Potential Financial Advisor Red Flags
Meeting with a new financial advisor can be an intimidating experience, especially if you have never met with one before. You are allowing them access to information that most people don’t get – your finances. It’s important, as the potential client, to understand when the relationship may not be best for you.
Here are some financial advisor red flags to be aware of when meeting with potential advisors:
- GUARANTEES – When it comes to money, there are no guarantees. If they are offering you any type of guarantee, especially stating a definite amount you will earn by working with them, this is a big red flag.
- UNEXPLAINABLE STRATEGIES – An advisor should be able to explain their strategy to you, no matter how complex it may be. If they cannot clearly articulate what they are doing with your money, this is a potential for issues.
- MISSING DOCUMENTATION – Every advisor should have documentation when investing in securities. If this documentation is missing, this is a red flag.
- LACK OF VISIBILITY – One of the most important things when working with a financial advisor is that you have complete visibility to what they are doing. This means that they are giving you access to any of your accounts that they may be starting for you as well as keeping in touch on a regular basis (whether quarterly, bi-yearly, or yearly) to give you updates on your assets. This is important so that you can keep tabs on your account balances and be able to raise your own red flags if anything seems out of the ordinary.
- OFFERS TO MANAGE YOUR MONEY FOR FREE – It’s common for an advisor to have a complimentary consultation at the very beginning, before you are technically a client, because both you and the advisor need to know if you have a potential working relationship. However, after that, there should be some sort of compensation. You don’t work for free, so you shouldn’t expect a professional to do the same.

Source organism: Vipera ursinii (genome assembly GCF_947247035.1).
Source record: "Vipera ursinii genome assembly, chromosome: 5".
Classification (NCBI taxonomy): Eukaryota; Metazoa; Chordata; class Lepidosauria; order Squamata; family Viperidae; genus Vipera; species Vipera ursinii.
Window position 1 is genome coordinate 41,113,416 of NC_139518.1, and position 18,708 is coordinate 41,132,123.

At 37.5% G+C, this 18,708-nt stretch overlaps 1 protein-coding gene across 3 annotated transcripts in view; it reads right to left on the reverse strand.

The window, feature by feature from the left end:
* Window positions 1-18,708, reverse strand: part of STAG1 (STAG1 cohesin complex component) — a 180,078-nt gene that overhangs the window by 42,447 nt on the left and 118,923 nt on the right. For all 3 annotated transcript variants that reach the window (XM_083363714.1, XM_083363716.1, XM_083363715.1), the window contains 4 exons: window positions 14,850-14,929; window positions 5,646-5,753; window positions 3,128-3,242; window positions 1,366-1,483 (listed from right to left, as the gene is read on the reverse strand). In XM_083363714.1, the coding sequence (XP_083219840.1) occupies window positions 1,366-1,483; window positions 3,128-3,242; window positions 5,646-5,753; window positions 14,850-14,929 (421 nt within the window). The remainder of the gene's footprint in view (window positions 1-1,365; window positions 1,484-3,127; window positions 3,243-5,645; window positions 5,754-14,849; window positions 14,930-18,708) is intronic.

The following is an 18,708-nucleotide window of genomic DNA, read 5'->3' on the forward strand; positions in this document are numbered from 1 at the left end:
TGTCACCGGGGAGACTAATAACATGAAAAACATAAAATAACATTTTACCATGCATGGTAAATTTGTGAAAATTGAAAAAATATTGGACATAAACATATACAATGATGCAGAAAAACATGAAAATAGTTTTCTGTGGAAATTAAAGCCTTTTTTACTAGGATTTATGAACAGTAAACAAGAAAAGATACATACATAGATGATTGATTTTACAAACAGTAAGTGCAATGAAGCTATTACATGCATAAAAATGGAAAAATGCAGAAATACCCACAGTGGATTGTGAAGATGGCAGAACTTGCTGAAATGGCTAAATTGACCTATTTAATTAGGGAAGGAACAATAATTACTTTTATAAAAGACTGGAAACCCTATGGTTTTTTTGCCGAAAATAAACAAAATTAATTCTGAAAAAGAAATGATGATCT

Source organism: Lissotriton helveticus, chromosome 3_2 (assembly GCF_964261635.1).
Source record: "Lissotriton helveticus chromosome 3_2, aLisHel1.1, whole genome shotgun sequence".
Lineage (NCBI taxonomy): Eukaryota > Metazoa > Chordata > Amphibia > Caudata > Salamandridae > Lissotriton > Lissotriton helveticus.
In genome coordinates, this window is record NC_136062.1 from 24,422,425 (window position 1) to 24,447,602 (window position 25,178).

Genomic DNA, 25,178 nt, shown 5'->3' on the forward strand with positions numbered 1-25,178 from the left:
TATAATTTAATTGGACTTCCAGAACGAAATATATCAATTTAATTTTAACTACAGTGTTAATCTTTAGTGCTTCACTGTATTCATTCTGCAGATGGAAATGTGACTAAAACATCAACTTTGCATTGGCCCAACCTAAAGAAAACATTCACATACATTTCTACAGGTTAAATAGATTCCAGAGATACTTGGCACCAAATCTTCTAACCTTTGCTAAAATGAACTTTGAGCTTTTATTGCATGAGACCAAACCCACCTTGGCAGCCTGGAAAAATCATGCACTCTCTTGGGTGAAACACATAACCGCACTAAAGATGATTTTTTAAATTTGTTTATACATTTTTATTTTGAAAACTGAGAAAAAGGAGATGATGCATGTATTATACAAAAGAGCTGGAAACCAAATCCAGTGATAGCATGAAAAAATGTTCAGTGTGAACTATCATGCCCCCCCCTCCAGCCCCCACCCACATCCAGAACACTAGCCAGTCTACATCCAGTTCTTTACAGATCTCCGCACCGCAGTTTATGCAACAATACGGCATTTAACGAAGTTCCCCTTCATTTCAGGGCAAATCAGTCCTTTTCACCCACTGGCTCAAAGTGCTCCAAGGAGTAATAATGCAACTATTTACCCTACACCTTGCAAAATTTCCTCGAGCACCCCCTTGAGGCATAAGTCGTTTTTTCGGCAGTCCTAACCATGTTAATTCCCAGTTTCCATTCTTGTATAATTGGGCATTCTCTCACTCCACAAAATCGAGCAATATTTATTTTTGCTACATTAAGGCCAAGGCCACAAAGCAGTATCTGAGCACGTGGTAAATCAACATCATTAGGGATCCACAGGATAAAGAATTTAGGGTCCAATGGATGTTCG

- NO CERTIFICATION OR LICENSING – This is specifically dependent on what type of service you are looking for, but it’s always a good idea to look for someone who is certified or licensed. You may also want to know what certifications or licenses other individuals in the firm have as well. While the specific advisor you meet with may have just one license or credential, his or her colleagues may have others that help round-out the team.
- THEY DON’T ASK ABOUT YOUR GOALS – As we already established – your financial goals are important to selecting a potential advisor. If they don’t ask about them in your first visit then it’s a red flag that they aren’t actually going to help you reach your goals and are potentially just working to further themselves.
While red flags are important when knowing when to say no to an advisor, also remember that this is a relationship that you will be keeping for a long period of time. It’s ok to say no to a potential advisor because their personality really bothers you or you don’t seem to make a connection with them. You need to feel comfortable sharing details about your finances with them and if they don’t make you comfortable then it’s likely you will not want to offer this important information. This does not help them and especially doesn’t help you.
GuideSpring Wealth Strategies, LLC is a registered investment advisory firm that offers financial strategies for retirement or business (we are not CPAs and do not handle tax preparation or filing). We are registered in the state of Colorado and Texas. We help individuals work towards their financial goals by giving them a plan for their needs. If you would like learn more about what we can do for you, get in touch.
Check out our previous post: Questions to Ask a Financial Advisor
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